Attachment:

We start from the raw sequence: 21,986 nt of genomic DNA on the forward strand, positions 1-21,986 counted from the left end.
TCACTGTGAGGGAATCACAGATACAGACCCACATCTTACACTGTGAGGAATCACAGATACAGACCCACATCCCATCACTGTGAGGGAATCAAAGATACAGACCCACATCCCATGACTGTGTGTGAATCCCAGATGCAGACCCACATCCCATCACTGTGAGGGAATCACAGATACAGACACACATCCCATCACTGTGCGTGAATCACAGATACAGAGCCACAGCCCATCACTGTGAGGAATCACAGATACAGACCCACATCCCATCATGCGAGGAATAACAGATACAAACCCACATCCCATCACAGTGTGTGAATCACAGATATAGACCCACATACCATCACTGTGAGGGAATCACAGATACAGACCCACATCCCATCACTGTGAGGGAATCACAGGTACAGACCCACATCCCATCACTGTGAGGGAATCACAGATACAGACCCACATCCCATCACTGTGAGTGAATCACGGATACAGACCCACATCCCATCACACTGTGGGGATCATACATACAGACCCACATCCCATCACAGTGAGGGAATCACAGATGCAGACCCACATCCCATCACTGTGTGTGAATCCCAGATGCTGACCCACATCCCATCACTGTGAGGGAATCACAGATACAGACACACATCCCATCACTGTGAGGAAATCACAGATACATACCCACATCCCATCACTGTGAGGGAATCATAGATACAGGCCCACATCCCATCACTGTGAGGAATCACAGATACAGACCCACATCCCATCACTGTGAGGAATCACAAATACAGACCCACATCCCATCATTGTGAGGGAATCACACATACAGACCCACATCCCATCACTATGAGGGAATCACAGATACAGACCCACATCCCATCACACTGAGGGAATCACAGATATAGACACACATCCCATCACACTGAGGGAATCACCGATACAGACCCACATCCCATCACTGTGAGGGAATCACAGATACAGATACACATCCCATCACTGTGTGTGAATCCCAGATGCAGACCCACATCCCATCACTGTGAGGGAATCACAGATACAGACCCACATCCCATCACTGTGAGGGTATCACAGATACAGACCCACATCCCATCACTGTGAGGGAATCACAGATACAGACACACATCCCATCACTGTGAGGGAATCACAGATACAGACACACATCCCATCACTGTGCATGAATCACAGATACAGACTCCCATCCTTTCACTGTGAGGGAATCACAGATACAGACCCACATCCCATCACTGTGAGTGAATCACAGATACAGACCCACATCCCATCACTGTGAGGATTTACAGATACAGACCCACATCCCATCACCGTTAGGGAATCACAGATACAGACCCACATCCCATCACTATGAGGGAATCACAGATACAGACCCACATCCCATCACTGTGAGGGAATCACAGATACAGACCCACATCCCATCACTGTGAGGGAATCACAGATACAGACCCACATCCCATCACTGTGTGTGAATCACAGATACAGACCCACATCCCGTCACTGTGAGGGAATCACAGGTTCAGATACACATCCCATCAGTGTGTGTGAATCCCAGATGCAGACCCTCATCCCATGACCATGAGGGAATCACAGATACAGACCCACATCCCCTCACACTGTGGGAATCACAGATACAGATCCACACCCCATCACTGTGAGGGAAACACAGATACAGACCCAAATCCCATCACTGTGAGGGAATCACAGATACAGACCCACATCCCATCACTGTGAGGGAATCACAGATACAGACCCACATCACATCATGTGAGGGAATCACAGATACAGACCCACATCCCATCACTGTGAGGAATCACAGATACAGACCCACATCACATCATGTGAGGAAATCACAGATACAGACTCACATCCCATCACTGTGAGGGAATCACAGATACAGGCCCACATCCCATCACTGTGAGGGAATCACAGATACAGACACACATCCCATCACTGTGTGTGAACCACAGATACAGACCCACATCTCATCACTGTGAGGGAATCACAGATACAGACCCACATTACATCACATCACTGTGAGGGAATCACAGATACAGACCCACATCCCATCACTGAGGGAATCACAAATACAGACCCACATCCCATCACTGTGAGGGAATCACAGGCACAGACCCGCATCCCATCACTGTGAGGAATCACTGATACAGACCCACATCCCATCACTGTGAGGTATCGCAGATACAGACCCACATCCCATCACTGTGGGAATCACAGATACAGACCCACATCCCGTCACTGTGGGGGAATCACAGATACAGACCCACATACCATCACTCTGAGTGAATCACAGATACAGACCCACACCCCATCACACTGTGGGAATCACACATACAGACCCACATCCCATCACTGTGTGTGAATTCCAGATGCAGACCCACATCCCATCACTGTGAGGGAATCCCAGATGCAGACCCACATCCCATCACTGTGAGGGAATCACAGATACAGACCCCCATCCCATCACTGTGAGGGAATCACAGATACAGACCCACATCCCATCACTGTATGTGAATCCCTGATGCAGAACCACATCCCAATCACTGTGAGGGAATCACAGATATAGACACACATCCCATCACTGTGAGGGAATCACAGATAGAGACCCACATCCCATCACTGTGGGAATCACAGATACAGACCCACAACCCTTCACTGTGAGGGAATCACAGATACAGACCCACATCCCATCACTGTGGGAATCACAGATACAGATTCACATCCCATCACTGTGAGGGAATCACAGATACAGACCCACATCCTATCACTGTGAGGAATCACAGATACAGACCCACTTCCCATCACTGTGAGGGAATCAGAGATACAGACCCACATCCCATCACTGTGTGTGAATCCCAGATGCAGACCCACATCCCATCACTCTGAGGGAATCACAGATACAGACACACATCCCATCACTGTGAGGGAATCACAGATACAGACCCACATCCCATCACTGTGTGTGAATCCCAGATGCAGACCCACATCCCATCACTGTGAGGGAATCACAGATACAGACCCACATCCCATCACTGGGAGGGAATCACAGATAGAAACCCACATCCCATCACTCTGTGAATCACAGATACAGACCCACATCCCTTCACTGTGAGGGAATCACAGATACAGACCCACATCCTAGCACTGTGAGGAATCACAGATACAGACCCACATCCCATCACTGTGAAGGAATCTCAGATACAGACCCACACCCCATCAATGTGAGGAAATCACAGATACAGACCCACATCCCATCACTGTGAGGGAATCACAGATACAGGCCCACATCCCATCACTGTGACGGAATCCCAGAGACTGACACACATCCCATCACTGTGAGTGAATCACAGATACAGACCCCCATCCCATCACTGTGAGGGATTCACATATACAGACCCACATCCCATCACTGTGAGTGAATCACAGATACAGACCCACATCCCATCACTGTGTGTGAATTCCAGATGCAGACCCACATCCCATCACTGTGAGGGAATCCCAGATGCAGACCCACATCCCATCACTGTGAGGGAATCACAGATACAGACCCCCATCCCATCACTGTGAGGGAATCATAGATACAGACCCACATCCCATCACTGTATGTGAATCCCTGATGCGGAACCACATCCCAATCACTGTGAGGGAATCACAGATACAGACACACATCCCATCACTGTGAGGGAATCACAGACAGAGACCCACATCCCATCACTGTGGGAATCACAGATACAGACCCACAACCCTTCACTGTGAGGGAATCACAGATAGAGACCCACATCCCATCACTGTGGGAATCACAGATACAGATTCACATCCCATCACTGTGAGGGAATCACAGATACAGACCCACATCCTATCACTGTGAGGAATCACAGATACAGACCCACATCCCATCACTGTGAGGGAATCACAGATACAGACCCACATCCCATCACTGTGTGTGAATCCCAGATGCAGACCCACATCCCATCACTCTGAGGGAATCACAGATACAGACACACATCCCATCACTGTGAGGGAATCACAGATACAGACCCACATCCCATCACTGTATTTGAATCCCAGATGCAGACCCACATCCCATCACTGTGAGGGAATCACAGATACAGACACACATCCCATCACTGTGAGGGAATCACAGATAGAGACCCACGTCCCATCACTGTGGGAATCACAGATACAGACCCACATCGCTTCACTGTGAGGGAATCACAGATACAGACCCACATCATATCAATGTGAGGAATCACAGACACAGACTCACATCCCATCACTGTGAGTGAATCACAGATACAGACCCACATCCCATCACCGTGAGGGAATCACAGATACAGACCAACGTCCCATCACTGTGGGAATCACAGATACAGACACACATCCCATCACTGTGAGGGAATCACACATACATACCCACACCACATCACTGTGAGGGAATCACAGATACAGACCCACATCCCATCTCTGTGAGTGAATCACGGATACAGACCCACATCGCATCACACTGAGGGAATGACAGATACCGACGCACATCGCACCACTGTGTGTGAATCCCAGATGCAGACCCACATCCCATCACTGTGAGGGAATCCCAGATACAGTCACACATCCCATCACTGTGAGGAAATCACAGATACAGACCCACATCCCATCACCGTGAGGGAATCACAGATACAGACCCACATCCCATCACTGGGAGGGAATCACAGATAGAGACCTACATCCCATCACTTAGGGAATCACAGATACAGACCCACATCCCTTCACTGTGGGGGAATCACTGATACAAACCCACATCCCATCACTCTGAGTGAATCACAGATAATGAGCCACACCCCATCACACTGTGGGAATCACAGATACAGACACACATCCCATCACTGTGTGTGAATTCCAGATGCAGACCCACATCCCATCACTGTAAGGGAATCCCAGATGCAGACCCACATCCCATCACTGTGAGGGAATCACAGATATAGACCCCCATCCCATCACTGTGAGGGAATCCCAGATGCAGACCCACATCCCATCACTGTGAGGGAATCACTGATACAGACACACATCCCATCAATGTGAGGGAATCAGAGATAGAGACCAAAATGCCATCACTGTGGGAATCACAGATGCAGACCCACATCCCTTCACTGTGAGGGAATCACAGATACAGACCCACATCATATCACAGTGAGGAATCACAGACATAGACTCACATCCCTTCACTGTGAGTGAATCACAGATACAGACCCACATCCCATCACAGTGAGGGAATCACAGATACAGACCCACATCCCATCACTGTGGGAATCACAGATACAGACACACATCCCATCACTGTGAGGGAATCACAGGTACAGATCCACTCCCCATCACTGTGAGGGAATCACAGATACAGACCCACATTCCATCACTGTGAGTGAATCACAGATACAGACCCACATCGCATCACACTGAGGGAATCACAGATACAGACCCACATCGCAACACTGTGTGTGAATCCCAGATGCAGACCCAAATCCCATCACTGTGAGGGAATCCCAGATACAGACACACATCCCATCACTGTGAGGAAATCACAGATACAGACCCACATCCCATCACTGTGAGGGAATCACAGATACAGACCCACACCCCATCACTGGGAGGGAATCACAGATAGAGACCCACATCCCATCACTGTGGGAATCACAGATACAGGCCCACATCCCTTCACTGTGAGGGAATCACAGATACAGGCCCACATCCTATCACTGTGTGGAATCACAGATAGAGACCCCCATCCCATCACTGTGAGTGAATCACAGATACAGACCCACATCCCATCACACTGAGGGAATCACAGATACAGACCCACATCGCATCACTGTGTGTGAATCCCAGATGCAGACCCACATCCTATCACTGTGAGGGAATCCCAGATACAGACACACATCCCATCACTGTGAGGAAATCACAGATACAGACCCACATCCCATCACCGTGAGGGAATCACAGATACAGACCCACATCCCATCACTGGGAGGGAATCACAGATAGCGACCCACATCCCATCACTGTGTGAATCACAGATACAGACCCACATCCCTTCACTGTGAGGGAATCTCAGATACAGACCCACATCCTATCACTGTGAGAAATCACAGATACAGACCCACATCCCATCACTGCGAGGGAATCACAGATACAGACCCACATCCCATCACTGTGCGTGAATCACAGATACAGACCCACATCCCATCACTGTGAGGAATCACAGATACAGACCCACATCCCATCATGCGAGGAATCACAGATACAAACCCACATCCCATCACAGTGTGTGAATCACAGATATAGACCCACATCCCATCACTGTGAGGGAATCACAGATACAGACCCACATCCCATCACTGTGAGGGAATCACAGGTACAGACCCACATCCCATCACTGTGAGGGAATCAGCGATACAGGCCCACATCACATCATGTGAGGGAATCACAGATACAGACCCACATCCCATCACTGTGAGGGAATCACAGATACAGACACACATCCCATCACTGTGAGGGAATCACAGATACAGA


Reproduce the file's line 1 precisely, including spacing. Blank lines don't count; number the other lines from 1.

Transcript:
We start from the raw sequence: 21,986 nt of genomic DNA on the forward strand, positions 1-21,986 counted from the left end.